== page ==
Here's the line up of current and potential party leaders, at time of writing
David Cameron (born 1966)
Nick Clegg (born 1967)
David Miliband (born 1965)
Ed Miliband (born 1969)
Ed Balls (born 1967)
John McDonnell (born 1951)
as yet undeclared Andy Burnham (born 1970) (Update: now declared)
Update: Diane Abbott (born 1953) has entered the fray in a welcome burst of diversity. Actually, not that diverse - she's Oxbridge too. What are the chances that Michael Portillo is one of the 10,000+ new Labour members and planning to stand as well?
With two exceptions, Generation X have well and truly taken over. The original writeup of Generation X was a bunch of nihilists, destined to live forever off the scraps their baby boomer parents had left them - McJobs, shopping, marketing, and the absence of any kind of big idea or cause to fight for. Sounds fine if you're 22 and trying to work off your student debt in the early 90's, not quite so clear if you're 43 and Prime Minister in 2010.
So if Generation X is supplanting the baby boomers, what is my generation like? Beyond a taste (not universally shared) for stadium rock, curry, irony and Have I Got News for You, is there anything else? I found this piece by Patrick Neate very interesting, an attempt to redefine Generation X based on the following characteristics:
- Magpie Tendencies, cherry picking from all sorts of sources, eclectic.
- Enterprising "Faced with new and difficult career circumstances but armed with new and difficult tools, we adapted"
- Instinctive Relativists: "We didn't believe in global communism, but that doesn't make us advocates of global capitalism. We may not believe in God or institutions but that's missing the point; because we don't believe in the absence of God or institutions either. We don't even believe in immutable knowledge. We prefer Wikipedia - a limitless, editable source that's as fallible as its contributors"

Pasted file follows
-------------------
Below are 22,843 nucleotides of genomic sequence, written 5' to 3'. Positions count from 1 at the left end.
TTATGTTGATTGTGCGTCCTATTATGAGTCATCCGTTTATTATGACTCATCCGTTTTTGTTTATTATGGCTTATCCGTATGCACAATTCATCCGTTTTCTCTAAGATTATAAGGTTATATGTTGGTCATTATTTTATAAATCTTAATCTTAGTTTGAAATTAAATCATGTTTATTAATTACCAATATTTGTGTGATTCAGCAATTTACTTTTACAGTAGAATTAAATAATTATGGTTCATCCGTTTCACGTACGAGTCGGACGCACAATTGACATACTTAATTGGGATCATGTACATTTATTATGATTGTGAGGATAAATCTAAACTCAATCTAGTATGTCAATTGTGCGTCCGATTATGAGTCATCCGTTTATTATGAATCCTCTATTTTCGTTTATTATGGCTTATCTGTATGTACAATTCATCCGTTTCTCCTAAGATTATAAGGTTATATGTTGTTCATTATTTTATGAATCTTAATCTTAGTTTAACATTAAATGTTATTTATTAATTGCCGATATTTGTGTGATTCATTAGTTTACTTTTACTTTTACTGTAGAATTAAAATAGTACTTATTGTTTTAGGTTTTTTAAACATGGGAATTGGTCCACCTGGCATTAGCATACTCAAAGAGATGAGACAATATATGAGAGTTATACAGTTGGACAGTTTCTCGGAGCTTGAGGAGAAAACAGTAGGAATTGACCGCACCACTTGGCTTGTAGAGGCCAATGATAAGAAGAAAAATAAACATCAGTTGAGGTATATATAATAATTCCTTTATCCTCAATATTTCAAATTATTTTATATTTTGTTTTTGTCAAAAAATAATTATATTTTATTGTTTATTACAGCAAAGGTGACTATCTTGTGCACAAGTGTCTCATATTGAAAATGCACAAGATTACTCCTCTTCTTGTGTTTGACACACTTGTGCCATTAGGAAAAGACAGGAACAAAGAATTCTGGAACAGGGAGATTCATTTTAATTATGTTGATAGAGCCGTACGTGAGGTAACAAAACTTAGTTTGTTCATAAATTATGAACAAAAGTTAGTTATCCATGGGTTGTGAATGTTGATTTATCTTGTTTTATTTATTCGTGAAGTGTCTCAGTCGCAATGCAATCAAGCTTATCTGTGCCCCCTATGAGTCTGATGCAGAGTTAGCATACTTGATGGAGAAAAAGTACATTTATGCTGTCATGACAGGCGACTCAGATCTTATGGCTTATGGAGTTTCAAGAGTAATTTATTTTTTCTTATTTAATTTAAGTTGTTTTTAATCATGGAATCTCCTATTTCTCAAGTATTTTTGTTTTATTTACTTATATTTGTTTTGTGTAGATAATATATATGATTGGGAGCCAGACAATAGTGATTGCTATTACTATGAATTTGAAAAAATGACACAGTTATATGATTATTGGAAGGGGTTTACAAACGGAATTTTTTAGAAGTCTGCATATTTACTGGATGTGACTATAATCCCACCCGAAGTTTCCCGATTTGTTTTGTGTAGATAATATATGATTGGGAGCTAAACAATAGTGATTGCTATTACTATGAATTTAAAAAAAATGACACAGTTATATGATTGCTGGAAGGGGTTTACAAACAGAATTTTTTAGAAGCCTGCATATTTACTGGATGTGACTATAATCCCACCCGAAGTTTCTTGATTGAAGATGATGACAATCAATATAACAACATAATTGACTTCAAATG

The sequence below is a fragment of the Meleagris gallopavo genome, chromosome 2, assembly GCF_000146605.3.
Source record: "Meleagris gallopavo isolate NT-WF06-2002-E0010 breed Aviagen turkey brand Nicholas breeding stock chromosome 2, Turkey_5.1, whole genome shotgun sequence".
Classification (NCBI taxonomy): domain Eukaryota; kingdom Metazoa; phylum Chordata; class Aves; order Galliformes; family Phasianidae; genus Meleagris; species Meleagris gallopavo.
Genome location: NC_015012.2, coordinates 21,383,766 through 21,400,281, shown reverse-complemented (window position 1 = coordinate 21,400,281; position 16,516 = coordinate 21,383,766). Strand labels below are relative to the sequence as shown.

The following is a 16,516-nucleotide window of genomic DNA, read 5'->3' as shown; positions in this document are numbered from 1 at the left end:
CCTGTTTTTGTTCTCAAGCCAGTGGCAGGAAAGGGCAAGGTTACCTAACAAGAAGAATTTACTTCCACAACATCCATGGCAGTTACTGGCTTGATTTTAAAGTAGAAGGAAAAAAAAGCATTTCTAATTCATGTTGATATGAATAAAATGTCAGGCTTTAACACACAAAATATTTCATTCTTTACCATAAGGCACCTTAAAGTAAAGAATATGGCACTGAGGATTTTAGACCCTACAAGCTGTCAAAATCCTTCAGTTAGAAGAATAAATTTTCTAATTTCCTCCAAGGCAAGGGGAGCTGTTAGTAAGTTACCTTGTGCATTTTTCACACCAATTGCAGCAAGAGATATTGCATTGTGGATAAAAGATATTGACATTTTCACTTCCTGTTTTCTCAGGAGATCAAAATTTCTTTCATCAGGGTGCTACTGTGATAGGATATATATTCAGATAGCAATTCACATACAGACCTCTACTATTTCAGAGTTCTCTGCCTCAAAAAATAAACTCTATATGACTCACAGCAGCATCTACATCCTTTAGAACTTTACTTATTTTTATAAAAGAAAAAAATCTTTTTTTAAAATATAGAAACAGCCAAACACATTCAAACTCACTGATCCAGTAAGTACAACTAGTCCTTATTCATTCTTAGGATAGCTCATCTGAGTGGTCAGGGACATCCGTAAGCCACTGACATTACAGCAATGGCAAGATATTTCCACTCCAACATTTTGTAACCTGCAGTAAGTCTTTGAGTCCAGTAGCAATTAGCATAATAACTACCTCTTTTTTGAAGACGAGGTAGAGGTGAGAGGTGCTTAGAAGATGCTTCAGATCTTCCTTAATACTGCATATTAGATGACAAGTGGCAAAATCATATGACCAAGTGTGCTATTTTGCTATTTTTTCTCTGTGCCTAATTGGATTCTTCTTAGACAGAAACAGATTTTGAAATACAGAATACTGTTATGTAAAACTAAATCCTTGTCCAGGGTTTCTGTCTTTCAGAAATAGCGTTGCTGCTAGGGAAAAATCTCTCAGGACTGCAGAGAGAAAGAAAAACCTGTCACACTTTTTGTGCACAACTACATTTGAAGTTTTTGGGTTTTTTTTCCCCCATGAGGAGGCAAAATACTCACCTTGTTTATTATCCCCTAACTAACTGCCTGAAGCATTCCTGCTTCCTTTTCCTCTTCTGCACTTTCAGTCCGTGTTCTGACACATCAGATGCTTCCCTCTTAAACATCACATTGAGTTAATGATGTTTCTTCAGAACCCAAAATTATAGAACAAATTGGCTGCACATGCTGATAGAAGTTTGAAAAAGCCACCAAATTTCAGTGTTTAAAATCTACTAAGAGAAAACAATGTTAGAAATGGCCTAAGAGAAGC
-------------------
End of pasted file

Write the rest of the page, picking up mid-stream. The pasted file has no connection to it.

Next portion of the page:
- Natural Pluralists - "it's simply not true that we don't believe in right and wrong; rather that we're often not sure what they are. We are governed by uncertainty and, admittedly, this is a dangerous position. But, in the contemporary world, it's still better than many. As a general principle, it must be worse to think you're right and be wrong (ask Tony "Boomer" Blair) than to admit that you're just not sure"
- Mod Cons (moderate conservatives)
- Comfort Junkies "Our Mod Con tendencies will never get in the way of our mod cons and our pluralism will never outgun our desire for comfort. It is the one thing about which we're never relative. And this scares even me."
he concludes (note - this was written a couple of years ago. It also reflects a thoroughly middle class flavour to Gen X, maybe cultural analysts are only bothered about people in their own social grade):
"As Generation X reaches middle age and inevitably takes charge, it's possible to envisage dithering direction guided only by the side its bread (wholemeal, stone ground, from the deli) is buttered (spreadable, Danish, unsalted). But it's also possible to imagine humane and pragmatic leadership that's adaptable to the new challenges it will undoubtedly confront. I would finally suggest that the way this particular cookie will crumble comes down less to the characteristics of the generation than the generation's recognition of the two prime characteristics of its era: unprecedented prosperity and (at least local) peace. We have been very, very lucky."
I recognise a lot of this, though some of it overlaps with Generation Y - todays 20-somethings are much more natural pluralists than the 40-somethings. But it's been a while since I heard/read a decent analysis of the post-boomer generation, and now they/we are in charge, perhaps it's time to find out a bit more. Anyone got any good thoughts/links?
DK (born 1969)